The announcement comes as Saudi Arabia’s crown prince, Mohammed bin Salman, is expected to visit the United States later this month and unveil investment deals.
The 32-year-old heir to the Gulf kingdom’s throne has been using the $230bn state fund as a vehicle to make bold investments that are intended to help diversify the country’s economy from a reliance on oil.
The PIF took a $3.5bn stake in Uber in 2016, but appeared to be shying away from striking solo deals in technology companies after agreeing later that year to put $45bn in an investment fund managed by SoftBank, the Japanese conglomerate, which is led by its founder Masayoshi Son.
But a deal with Magic Leap, which the Financial Times revealed last month, upends that logic.
The new capital will fuel Magic Leap’s ambitious plan to “harmonise people and technology” with a so far unreleased “mixed reality” headset. Yet beyond demonstration videos, few people beyond its investors and a small group of app developers have seen its technology. The company has suffered delays in bringing its product to market, causing some industry observers to question whether it can deliver on its outsized promises.
Mr Abovitz has said that “techno-biology” will take over from smartphones and PCs as many people’s primary way of interacting with technology. He claims that using Magic Leap’s headset will provide a more natural way to use productivity software or view entertainment.
Silicon Valley executives including Facebook’s Mark Zuckerberg, Apple’s Tim Cook and Microsoft’s Satya Nadella have suggested that the ability to mingle realistic digital images with the physical world will prove the next frontier in computing. However, after the limited success of virtual reality, these companies are investing heavily in the hopes of achieving a technical breakthrough that can convince mainstream consumers to wear computers on their faces.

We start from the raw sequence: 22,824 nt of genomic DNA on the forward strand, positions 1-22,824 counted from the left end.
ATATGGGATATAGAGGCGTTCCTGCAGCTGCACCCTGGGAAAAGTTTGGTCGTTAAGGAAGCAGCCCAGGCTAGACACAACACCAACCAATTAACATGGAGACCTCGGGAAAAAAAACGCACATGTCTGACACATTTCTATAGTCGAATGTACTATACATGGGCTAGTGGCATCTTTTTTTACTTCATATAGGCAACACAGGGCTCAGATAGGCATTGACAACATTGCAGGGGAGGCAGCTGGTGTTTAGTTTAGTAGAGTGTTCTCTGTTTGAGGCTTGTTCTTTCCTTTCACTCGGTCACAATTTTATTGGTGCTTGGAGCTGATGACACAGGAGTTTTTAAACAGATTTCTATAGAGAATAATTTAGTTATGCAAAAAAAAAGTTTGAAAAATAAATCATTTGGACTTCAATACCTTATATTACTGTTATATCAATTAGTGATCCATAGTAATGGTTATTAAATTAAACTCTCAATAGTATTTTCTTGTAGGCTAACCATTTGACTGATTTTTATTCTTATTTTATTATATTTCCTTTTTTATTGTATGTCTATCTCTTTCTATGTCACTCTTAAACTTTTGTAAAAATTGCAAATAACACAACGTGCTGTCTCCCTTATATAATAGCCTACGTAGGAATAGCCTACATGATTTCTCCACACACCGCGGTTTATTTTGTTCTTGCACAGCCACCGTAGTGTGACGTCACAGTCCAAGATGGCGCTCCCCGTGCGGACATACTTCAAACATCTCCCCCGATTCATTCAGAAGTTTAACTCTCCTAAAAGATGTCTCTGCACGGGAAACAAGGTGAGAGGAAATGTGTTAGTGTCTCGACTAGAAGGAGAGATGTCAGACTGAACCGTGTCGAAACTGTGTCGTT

https://www.ft.com / Arash Massoudi & Tim Bradshaw
London has overtaken New York as the top destination for the Norwegian wealth fund’s unlisted real estate investments, a report showed.
The $1 trillion fund is focusing on investing in ten locations, which it considers to be global cities that are expected to grow in terms of numbers, employment and trade.
London, New York and Paris accounted for 22.8 percent, 21.5 percent and 19.1 percent of the fund’s unlisted property investments in 2017.
In 2016, New York was first, followed by London and Paris, accounting for 19.2 percent, 17 percent and 13.1 percent, of these investments respectively.
The fund’s unlisted real estate investments corresponded to 2.6 percent of overal assets at end-2017. Its target is to invest up to 7 percent of its value in such properties over time.
The fund is a co-owner of London’s Regent Street and properties on the Champs-Elysees in Paris and Hudson Square in New York. It funnels the revenues from Norway’s oil and gas production, investing in stocks, bonds and real estate.
The fund made its first unlisted real estate investment in Asia, in Tokyo in December, and has eyed investing in Singapore, although it has yet to make a purchase in the city-state.
The fund invested 15 billion Norwegian crowns ($1.94 billion) in unlisted real estate in 2017, taking its total holdings to 219 billion crowns.
Source: https://uk.reuters.com / Reuters Staff